Well John, it's worth pointing out that you have not only written two books now about William James, you've also written a book about Nietzsche, who are pretty dark thinkers, in a lot of ways. Not totally, but they're looking for ways to help us find our way out of the abyss at times. But boy, talk about your touchstones. Why are you drawn to these particular thinkers?
John Kaag (33:52):
Well, just to lay the cards on the table, I'm sick sold. So I'm drawn to thinkers who might give a little bit of insight about how to deal with psychic turbulence. I also think that philosophers can provide what Arthur Schopenhauer, a 19th century thinker, would call companions in misery. When you feel so all alone, sometimes it's good to pick up a book and read about somebody else who feels all alone.
Steve Paulson (34:24):
So I want to come back to that idea of soul sickness, that you were talking about earlier, and that in some cases it's healthy to be sick. I'm wondering what that suggests to you for us now. Obviously no one wants anyone to get COVID 19. We're not talking about that, but we're talking about something else.
John Kaag (34:46):
So I think that what we could understand is that when we are sick, very sick, we have the ability to see what is important about life. As we approach death, or as we flirt with death, we have the ability to see very clearly what matters, because time is of the essence. And we can actually see that we want to talk to people in more careful ways. We want to reach out as best we can to loved ones. We want to do things before we go. And I think that that's a wake up call that oftentimes modern society, in our desperate attempt to remain healthy, often overlooks. Being sick allows us to slow down long enough sometimes, to actually see what matters.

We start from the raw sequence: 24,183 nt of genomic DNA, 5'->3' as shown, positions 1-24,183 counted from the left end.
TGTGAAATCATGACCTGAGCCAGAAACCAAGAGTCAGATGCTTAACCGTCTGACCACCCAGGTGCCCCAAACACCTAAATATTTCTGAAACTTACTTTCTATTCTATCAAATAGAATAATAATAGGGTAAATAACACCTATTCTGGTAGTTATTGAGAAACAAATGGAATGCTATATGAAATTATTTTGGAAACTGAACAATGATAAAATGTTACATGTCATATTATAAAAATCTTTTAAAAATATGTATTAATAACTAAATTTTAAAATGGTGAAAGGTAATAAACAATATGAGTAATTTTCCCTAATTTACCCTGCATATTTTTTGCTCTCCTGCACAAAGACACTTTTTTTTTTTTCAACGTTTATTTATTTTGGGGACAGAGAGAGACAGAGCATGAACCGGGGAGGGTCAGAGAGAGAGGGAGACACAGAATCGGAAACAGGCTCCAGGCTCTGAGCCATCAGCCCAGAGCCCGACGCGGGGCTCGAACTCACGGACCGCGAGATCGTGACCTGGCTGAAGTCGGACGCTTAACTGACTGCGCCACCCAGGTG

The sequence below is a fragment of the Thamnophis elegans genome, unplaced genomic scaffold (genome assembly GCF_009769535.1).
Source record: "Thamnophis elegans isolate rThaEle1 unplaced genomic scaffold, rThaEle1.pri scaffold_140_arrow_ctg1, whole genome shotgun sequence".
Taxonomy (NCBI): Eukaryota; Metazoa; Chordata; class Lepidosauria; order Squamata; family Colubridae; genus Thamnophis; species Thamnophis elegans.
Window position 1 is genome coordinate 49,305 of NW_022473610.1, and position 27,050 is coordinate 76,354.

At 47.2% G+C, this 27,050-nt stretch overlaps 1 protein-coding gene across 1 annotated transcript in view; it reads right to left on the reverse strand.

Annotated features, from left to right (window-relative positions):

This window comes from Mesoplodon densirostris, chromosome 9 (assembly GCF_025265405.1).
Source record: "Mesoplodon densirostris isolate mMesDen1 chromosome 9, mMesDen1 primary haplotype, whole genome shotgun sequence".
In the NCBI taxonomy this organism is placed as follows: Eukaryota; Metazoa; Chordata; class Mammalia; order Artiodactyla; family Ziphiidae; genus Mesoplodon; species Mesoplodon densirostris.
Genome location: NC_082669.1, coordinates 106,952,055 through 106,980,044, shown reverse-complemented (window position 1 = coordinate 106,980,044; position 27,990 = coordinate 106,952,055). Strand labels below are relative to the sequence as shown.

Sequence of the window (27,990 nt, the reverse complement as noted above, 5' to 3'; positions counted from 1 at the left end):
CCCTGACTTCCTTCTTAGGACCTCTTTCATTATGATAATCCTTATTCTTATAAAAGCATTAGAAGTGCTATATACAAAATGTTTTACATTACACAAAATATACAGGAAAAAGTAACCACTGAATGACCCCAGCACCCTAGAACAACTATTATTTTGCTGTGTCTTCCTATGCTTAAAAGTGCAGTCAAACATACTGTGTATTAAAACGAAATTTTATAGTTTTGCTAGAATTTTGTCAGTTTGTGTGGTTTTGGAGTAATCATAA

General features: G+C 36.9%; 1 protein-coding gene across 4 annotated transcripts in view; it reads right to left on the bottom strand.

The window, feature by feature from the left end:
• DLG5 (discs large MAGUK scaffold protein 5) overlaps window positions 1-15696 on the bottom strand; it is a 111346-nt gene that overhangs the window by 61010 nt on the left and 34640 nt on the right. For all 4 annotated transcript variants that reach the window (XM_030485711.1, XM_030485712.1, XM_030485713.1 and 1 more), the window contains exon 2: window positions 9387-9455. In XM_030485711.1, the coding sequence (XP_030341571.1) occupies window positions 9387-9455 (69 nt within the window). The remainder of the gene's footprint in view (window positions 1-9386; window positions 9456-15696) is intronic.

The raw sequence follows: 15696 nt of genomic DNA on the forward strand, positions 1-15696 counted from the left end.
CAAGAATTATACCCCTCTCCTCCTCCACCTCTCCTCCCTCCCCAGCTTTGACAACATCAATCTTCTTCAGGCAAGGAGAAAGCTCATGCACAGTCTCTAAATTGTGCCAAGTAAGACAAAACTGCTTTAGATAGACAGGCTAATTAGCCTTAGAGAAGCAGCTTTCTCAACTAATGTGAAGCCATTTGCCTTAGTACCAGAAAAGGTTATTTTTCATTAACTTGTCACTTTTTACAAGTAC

Anne Strainchamps (35:47):
That's philosopher, John Kaag talking with Steve Paulson about his book, Sick Souls, Healthy Minds: How William James Can Save Your life. There's been a run on pandemic literature lately. A lot of people have been rediscovering Albert Camus' classic novel, The Plague. The story of an epidemic sweeping a city in French Algeria. It's obviously pretty relevant to us today. But Steve thinks Albert Camus' first novel, The Stranger, speaks even more strongly to the search for meaning. It's the story of an alienated man who commits a senseless murder. Literary critic, Alice Kaplan, calls it the perfect black lives matter book. Let's see why? Here's the famous opening scene of The Stranger read by Camus himself.
Albert Camus (36:45):
[foreign language 00:36:45].
John Mark Poison (36:45):
Mother died today, or maybe yesterday, I can't be sure. The telegram from the home says, your mother passed away, funeral tomorrow, deep sympathy. Which leaves the matter doubtful. It could have been yesterday.
Steve Paulson (37:37):
Alice, how do you explain the enduring fascination with Camus' novel, The Stranger? Because it seems to be a book that never goes away. It stays with us generation after generation.
Alice Kaplan (37:49):
It keeps getting new bursts life. I suppose that it is the perfect book for adolescents to read, because it's about an alienated narrator. That absurd feeling of being 13, 14, 15, I think it works on every generation.
Steve Paulson (38:09):